“We must act”: companies want to accelerate the integration of refugees
Create a “win-win” model. “Not only do we have to act, but we have to act more”, called Isabelle Giordano, general delegate of the BNP Paribas foundation, addressing Wednesday to an audience of decision-makers and bosses, during an event organized by the United Nations Refugee Agency (UNHCR) at the Paris Chamber of Commerce and Industry (CCI).
The French bank, she explained, injected 17 million euros to facilitate this “integration” within its company. “I invite other business leaders to make the same decision” because it is a “responsibility”.
The employers do not say the opposite. At a time when employers are facing labor shortages at the dawn of summer, companies have “every interest in seeking new recruitment pools, and refugees are one of them”, agreed Odile Menneteau, who represented Medef.
For a long time, she justified, hiring a refugee was seen as an act of “solidarity”. “But now, it must be taken into account as an employment policy. Talent is available, companies must rely on it with support,” she added.
The Ukrainian refugee crisis, which aroused a wave of solidarity, played the role of detonator of a long frozen situation in France, where the professional integration of refugees is regularly considered insufficient.
Since the outbreak of war in Ukraine, a coalition of twenty companies, dubbed Each One for Tomorrow, has emerged. In a forum at the end of May in Le Monde, the collective bringing together Carrefour, Generali and even ADP announced its ambition to recruit 10,000 refugees in two years.
“In addition to the actions carried out by States, communities and associations, the company has a role to play here, both pragmatic and visionary: that of contributing to inclusion through work”, wrote this coalition.
All-out initiatives that the UNHCR welcomes with open arms, because “the rapid economic integration of refugees immediately produces a win-win situation”, considers Paolo Artini, representative in France of the UN agency.
But, despite these expressions of interest, the brakes on hiring remain heavy and structural.
Insufficient language skills, impossibility of having diplomas obtained outside the European Union recognized in France, poor housing… Even if they have the legal right to work, “still too many companies have preconceived ideas about recruitment refugees”, regrets Soumia Malinbaum, president of the Parisian CCI.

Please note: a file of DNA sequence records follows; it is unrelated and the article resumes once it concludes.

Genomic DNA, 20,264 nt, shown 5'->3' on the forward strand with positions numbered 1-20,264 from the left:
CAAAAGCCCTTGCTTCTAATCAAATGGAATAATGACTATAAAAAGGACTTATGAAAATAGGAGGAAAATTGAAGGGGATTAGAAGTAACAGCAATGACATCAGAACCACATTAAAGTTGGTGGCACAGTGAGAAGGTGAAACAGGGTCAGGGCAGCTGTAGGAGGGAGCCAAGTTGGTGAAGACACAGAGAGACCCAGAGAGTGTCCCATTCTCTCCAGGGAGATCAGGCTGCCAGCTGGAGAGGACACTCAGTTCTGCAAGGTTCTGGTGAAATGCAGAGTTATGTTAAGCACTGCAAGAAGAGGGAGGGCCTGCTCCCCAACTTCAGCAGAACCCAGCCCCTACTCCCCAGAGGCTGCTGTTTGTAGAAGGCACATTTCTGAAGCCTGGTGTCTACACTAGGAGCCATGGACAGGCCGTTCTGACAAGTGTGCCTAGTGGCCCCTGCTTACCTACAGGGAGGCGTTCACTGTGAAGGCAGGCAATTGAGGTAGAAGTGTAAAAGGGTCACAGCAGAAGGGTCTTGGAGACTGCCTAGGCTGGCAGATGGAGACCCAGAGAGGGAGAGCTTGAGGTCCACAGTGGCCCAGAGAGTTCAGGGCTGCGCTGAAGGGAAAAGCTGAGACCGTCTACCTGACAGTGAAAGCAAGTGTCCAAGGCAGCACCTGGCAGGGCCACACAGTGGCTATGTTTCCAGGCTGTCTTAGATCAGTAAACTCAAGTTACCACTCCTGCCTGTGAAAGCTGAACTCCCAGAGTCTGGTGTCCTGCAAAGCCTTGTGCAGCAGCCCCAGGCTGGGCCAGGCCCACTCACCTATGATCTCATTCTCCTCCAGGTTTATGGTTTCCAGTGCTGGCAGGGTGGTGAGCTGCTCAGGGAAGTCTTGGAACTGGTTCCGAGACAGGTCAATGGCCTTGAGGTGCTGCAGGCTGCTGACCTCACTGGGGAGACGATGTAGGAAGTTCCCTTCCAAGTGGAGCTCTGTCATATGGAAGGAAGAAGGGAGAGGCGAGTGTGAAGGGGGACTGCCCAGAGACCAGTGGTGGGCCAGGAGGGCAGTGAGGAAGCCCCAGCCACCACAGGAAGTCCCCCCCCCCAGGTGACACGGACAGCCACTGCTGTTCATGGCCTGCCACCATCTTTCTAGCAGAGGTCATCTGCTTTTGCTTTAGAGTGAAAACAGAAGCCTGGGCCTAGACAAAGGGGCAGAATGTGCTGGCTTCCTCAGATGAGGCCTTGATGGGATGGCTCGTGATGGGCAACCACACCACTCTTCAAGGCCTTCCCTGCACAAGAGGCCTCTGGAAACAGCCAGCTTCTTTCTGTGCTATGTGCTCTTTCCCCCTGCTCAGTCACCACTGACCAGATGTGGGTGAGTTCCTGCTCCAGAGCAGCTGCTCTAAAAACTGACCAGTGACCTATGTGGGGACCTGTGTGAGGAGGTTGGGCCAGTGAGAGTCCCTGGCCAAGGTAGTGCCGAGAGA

“Big progress to be made”
In reality, at this stage, real integration “takes too long”, around ten years, underlines Jean-Christophe Dumont, head of the migration division at the OECD.
And this even if the interested parties “demonstrate a greater motivation than the average, because they are in a reconstruction project”, he continues.
Despite everything, the specialist sees in the current situation an unprecedented opportunity. The Ukrainian crisis has given, everywhere in Europe, examples of rapid insertion, never seen before. In Poland, he illustrates, 200,000 of the 600,000 adult refugees have found a job in a few months.
“Things are happening that we will have to perpetuate and carry for all the refugees,” he summarizes.
Aware of the challenges that remain to be met to transform the trial, the Ministry of the Interior ensures that it is working to “better identify the holes in the racket of the integration courses”, according to David Coste, its director of integration.
And there is “big progress to be made” to “enhance the skills” of these job seekers, he recognizes. Because, above all in search of financial autonomy, at first, they “tend to give in to an under-qualified profession compared to their skills and their professional experience in the country of origin”.
In a report on the integration of refugees published on Thursday, the France Terre d’Asile association also points to a blind spot in this situation: the access of refugee women to the job market which, it writes, requires targeted, “particularly through childcare solutions”.
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